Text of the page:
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Stronger winds over a large lake in response to weakening air-to-lake temperature gradient


The impacts of climate change on the world’s large lakes are a cause for concern1,2,3,4. For example, over the past decades, mean surface water temperatures in Lake Superior, North America, have warmed faster than air temperature during the thermally stratified summer season, because decreasing ice cover has led to increased heat input2,5. However, the effects of this change on large lakes have not been studied extensively6. Here we analyse observations from buoys and satellites as well as model reanalyses for Lake Superior, and find that increasing temperatures in both air and surface water, and a reduction in the temperature gradient between air and water are destabilizing the atmospheric surface layer above the lake. As a result, surface wind speeds above the lake are increasing by nearly 5% per decade, exceeding trends in wind speed over land. A numerical model of the lake circulation suggests that the increasing wind speeds lead to increases in current speeds, and long-term warming causes the surface mixed layer to shoal and the season of stratification to lengthen. We conclude that climate change will profoundly affect the biogeochemical cycles of large lakes, the mesoscale atmospheric circulation at lake–land boundaries and the transport of airborne pollutants in regions that are rich in lakes.

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Figure 1: Air and lake temperature from 1985 to 2008.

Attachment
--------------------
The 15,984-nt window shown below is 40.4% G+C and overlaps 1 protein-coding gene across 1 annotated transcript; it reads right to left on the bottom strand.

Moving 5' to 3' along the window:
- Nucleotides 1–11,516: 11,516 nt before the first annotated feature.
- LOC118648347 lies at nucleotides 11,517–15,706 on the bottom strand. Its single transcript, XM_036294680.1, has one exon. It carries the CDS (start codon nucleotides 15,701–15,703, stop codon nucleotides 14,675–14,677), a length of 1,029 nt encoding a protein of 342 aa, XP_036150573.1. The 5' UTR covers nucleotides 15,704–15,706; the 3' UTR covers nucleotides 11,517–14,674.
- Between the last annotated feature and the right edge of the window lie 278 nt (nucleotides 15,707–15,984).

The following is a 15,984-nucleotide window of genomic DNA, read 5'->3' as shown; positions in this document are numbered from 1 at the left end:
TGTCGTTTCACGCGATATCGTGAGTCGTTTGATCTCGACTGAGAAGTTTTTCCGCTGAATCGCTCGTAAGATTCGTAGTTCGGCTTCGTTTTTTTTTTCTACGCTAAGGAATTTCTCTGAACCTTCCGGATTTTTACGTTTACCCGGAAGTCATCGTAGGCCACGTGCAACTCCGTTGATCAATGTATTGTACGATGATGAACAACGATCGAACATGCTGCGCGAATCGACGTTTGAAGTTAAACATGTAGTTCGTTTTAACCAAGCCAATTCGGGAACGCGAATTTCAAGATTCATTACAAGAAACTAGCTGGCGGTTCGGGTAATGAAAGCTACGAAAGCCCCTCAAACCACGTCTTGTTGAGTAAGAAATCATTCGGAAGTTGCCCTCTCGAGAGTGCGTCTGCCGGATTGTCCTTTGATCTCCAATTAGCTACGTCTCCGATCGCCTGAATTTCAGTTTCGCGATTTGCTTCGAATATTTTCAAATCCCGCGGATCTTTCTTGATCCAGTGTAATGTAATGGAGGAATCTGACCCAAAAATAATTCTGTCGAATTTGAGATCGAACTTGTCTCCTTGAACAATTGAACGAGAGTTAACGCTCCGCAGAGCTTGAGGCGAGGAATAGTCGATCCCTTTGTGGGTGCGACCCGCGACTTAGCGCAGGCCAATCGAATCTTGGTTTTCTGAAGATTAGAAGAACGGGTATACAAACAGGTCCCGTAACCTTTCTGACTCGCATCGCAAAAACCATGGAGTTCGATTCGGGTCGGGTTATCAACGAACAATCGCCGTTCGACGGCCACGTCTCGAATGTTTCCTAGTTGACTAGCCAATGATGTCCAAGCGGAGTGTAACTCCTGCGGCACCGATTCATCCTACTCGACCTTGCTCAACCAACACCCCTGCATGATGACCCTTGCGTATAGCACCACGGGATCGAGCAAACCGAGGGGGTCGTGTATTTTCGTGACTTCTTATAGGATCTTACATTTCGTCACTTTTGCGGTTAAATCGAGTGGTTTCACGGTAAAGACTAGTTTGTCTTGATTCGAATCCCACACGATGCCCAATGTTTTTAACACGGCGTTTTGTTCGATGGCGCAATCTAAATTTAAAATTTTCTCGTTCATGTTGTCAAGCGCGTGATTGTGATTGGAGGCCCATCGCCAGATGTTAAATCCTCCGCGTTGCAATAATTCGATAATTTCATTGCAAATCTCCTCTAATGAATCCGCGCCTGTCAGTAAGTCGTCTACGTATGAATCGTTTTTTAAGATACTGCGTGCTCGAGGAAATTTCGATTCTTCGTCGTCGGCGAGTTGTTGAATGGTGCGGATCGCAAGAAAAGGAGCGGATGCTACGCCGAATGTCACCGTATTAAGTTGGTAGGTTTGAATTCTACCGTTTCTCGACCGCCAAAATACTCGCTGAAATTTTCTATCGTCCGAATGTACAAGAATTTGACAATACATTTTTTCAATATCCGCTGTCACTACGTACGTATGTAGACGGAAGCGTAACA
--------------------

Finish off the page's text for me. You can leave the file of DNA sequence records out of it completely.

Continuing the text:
Figure 2: Increasing regional wind speeds.
Figure 3: Relationship of wind speed gradient to temperature gradient.
Figure 4: Trends in Lake Superior physical circulation.


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This work was supported by NSF Geosciences directorate Grant Nos 0628560 (A.R.D., V.B. and G.A.M.) and 0825633 (J.A.A.).

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Authors and Affiliations



A.R.D. developed the analysis framework, built the surface layer model, carried out the correlation analyses and wrote most of the manuscript. J.A.A. suggested the initial idea and analysed the buoy data. V.B. parameterized, ran and analysed the physical model of Lake Superior. G.A.M. designed the physical model framework and discussed lake biogeochemical implications. All authors discussed and revised the manuscript and figures.

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Correspondence to Ankur R. Desai.

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Desai, A., Austin, J., Bennington, V. et al. Stronger winds over a large lake in response to weakening air-to-lake temperature gradient. Nature Geosci 2, 855–858 (2009).

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